The rule for multiplication is somewhat more difficult. $$ \begin{align} f(x)\times g(x) &= c_0 + c_1 (x-x_0 ) + c_2 (x-x_0 )^2 + c_3 (x-x_0 )^3 + \ldots \\ &\text{where} \\ c_n &= a_n b_0 + a_{n-1} b_1 + a_{n-2} b_2 + \cdots + a_0 b_n \end{align} $$ The radius of convergence of the product series is at least as large as the smaller of the radii of convergence of the individual series (and possibly larger).

The sequence $c_n$ is called the **convolution** of the sequences
$a_n$
and $b_n$. This is the discrete analogue of the integral formula for
convolution we had in the last chapter. If you are interested in the
connection between the discrete and integral convolutions and can't work
it out on your own, stop by my office. Division of power series is quite
messy, though it can be useful in some situations (where it is usually
called deconvolution). We won't need to deal with it.

EXAMPLE: Find the Taylor series for $\displaystyle \frac{x}{1-x}$ about $x_0=0$. Also find the radius of convergence of this Taylor series.

While we could repeatedly differentiate and evaluate at 0 to find the Taylor series, a shorter way is to recall that the sum of a geometric series is $$ 1+x+x^2+x^3+\cdots=\frac{1}{1-x},\qquad \text{for }|x|<1. $$ Note that the radius of convergence of this series is 1. So from the series for $\displaystyle \frac{1}{1-x}$ we can derive that $$ \eqalign { \frac{x}{1-x}&=x\frac{1}{1-x} \cr &=x(1+x+x^2+x^3+\cdots \cr &=x+x^2+x^3+x^4+\cdots \cr } $$ and that the radius of convergence of this new series is also at least 1. If we want to find the radius of convergence precisely, we use the ratio test. $$ \lim_{n\to\infty}\frac{x^{n+1}}{x^n}=x $$ The ratio is equal to 1 when $x=1$, so in this case the radius of convergence is indeed 1.

In what has gone before, we have written out all the terms of the series with an ellipsis (3 dots) at the end to show the series continues forever. It is often easier to use a capital sigma to denote an infinite series like so $$ \sum_{n=0}^{\infty}a_n(x-x_0)^n=a_0+a_1(x-x_0)+a_2(x-x_0)^2+\cdots $$ We repeat the above example in this notation.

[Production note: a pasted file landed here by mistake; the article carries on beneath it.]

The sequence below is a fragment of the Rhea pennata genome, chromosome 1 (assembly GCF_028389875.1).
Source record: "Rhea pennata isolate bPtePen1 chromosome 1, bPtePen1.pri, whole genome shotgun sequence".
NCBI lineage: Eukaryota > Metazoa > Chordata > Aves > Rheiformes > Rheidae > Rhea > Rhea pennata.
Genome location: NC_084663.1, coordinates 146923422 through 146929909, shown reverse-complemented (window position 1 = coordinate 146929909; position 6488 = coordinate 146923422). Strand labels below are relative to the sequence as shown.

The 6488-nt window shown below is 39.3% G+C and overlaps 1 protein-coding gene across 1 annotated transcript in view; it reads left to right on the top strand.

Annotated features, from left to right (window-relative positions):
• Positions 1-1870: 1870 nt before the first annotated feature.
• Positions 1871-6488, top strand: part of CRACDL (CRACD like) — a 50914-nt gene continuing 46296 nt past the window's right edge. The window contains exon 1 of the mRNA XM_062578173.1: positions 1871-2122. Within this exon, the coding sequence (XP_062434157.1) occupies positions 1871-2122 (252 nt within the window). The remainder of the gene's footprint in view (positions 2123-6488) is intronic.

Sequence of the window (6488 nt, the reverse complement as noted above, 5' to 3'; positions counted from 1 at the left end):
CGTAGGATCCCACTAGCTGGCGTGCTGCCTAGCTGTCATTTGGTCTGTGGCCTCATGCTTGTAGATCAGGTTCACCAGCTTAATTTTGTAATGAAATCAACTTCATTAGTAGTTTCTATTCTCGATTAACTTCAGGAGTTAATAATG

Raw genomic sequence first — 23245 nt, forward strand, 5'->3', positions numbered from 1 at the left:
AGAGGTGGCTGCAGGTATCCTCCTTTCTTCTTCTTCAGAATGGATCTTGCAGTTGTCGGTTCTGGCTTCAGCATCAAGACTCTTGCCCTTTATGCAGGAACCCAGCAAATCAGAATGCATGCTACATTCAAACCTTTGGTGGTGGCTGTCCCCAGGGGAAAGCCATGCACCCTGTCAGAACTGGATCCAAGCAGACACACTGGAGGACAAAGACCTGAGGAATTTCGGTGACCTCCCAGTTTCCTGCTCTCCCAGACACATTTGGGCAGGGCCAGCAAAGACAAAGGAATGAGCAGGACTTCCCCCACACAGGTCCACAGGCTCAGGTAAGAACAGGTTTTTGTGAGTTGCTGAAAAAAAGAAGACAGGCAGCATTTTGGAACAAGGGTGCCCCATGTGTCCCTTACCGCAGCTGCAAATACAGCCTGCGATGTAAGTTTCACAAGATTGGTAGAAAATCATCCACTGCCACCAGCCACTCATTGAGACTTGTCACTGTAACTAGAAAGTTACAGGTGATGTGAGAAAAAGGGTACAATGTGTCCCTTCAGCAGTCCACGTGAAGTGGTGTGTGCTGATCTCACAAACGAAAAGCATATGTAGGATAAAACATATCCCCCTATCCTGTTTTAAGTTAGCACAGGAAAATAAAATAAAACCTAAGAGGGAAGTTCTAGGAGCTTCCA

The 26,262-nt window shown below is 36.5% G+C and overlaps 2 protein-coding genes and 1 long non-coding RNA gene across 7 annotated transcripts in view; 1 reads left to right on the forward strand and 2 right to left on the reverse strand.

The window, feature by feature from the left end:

EXAMPLE (repeat): Find the Taylor series for $\displaystyle \frac{x}{1-x}$ about $x_0=0$.

We write $$\frac{1}{1-x}=\sum_{n=0}^{\infty}x^n.$$ Then multiplying by $x$ we get $$\eqalign{ \frac{x}{1-x}&=x\sum_{n=0}^{\infty}x^n \cr &=\sum_{n=0}^{\infty}x^{n+1} \cr} $$ Note that the answer we got had an $x^{n+1}$ instead of an $x^n$ in each term. This can cause some difficulties on occasion. When necessary, we can make a change of variables for the variable of summation ($n$ in this case) to transform the sum to terms of the form $x^n$. In this case, if we let $j=n+1$, then when $n=0$ we have $j=1$ and when $n=\infty$ we have $j=\infty$ and so our sum becomes $$\sum_{n=0}^{\infty}x^{n+1}=\sum_{j=1}^{\infty}x^j$$ EXAMPLE: Find the Taylor series for $(1+x)e^x$ about $x_0=0$. $$\eqalign{ (1+x)e^x&=(1+x)\sum_{n=0}^{\infty}\frac{x^n}{n!} \cr &=\sum_{n=0}^{\infty}\frac{x^n}{n!}+x\sum_{n=0}^{\infty}\frac{x^n}{n!}\cr &=\sum_{n=0}^{\infty}\frac{x^n}{n!}+\sum_{n=0}^{\infty}\frac{x^{n+1}}{n!} \cr } $$ Now we would like to add the two series, but the $x^n$ and $x^{n+1}$ terms don't match up. We handle this problem by making a change of variables in the second sum. Let $j=n+1$. Then when $n=0$, $j=1$, when $n=\infty$, $j=\infty$ and $n!$ becomes $(j-1)!$. Plugging all this into the second sum we get $$\eqalign{ (1+x)e^x&= \sum_{n=0}^{\infty}\frac{x^n}{n!}+\sum_{n=0}^{\infty}\frac{x^{n+1}}{n!} \cr &=\sum_{n=0}^{\infty}\frac{x^n}{n!}+\sum_{j=1}^{\infty}\frac{x^{j}}{(j-1)!} \cr} $$ Now the name of the variable of summation in the second sum doesn't matter. $\sum_{j=1}^5j=1+2+3+4+5=\sum_{n=1}^{5}n$ for example. So we just change the name $j$ to $n$ in the second sum to get $$\eqalign{ (1+x)e^x&= \sum_{n=0}^{\infty}\frac{x^n}{n!}+\sum_{n=1}^{\infty}\frac{x^{n}}{(n-1)!} \cr} $$ Now things look better, but there is a $n=0$ term in the first sum and no corresponding term in the second sum. We handle this by splitting the $n=0$ term out of the first sum and finally we get our answer. $$\eqalign{ (1+x)e^x&= \sum_{n=0}^{\infty}\frac{x^n}{n!}+\sum_{n=1}^{\infty}\frac{x^{n}}{(n-1)!} \cr &=1+\sum_{n=1}^{\infty}\frac{x^n}{n!}+\sum_{n=1}^{\infty}\frac{x^{n}}{(n-1)!} \cr &=1+\sum_{n=1}^{\infty}\bigl(\frac{x^n}{n!}+\frac{x^n}{(n-1)!}\bigl) \cr &=1+\sum_{n=1}^{\infty}\frac{(n+1)x^n}{n!} \cr } $$ Manipulations like in this example will be very useful in dealing with series solutions for differential equations.

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©2010, 2014 Andrew G. Bennett